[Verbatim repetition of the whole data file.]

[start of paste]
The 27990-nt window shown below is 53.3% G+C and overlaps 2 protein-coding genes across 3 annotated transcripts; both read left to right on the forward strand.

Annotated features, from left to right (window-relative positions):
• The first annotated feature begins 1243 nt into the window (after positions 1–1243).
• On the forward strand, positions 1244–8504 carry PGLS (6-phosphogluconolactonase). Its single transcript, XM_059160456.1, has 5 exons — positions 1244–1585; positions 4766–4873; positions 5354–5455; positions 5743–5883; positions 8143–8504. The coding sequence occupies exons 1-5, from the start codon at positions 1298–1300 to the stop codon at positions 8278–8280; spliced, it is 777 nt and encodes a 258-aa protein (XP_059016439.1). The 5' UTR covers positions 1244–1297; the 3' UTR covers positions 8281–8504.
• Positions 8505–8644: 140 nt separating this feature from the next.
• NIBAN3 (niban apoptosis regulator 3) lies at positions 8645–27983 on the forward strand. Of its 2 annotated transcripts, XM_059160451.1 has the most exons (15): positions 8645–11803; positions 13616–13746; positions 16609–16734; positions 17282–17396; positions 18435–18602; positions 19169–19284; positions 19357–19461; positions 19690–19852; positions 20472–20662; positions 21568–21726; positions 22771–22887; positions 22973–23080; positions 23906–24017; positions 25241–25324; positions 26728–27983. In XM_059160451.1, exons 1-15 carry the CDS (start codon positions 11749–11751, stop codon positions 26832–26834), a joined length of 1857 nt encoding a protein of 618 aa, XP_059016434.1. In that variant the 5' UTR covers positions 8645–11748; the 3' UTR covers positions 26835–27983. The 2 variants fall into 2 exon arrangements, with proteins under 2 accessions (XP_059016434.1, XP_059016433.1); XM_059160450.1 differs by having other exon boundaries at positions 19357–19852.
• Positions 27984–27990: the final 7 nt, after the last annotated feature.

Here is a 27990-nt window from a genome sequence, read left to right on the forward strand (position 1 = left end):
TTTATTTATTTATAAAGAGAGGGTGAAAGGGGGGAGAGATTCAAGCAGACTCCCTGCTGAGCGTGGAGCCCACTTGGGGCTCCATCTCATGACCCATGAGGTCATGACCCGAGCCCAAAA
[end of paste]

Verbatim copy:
The 27990-nt window shown below is 53.3% G+C and overlaps 2 protein-coding genes across 3 annotated transcripts; both read left to right on the forward strand.

Annotated features, from left to right (window-relative positions):
• The first annotated feature begins 1243 nt into the window (after positions 1–1243).
• On the forward strand, positions 1244–8504 carry PGLS (6-phosphogluconolactonase). Its single transcript, XM_059160456.1, has 5 exons — positions 1244–1585; positions 4766–4873; positions 5354–5455; positions 5743–5883; positions 8143–8504. The coding sequence occupies exons 1-5, from the start codon at positions 1298–1300 to the stop codon at positions 8278–8280; spliced, it is 777 nt and encodes a 258-aa protein (XP_059016439.1). The 5' UTR covers positions 1244–1297; the 3' UTR covers positions 8281–8504.
• Positions 8505–8644: 140 nt separating this feature from the next.
• NIBAN3 (niban apoptosis regulator 3) lies at positions 8645–27983 on the forward strand. Of its 2 annotated transcripts, XM_059160451.1 has the most exons (15): positions 8645–11803; positions 13616–13746; positions 16609–16734; positions 17282–17396; positions 18435–18602; positions 19169–19284; positions 19357–19461; positions 19690–19852; positions 20472–20662; positions 21568–21726; positions 22771–22887; positions 22973–23080; positions 23906–24017; positions 25241–25324; positions 26728–27983. In XM_059160451.1, exons 1-15 carry the CDS (start codon positions 11749–11751, stop codon positions 26832–26834), a joined length of 1857 nt encoding a protein of 618 aa, XP_059016434.1. In that variant the 5' UTR covers positions 8645–11748; the 3' UTR covers positions 26835–27983. The 2 variants fall into 2 exon arrangements, with proteins under 2 accessions (XP_059016434.1, XP_059016433.1); XM_059160450.1 differs by having other exon boundaries at positions 19357–19852.
• Positions 27984–27990: the final 7 nt, after the last annotated feature.

Here is a 27990-nt window from a genome sequence, read left to right on the forward strand (position 1 = left end):
TTTATTTATTTATAAAGAGAGGGTGAAAGGGGGGAGAGATTCAAGCAGACTCCCTGCTGAGCGTGGAGCCCACTTGGGGCTCCATCTCATGACCCATGAGGTCATGACCCGAGCCCAAAA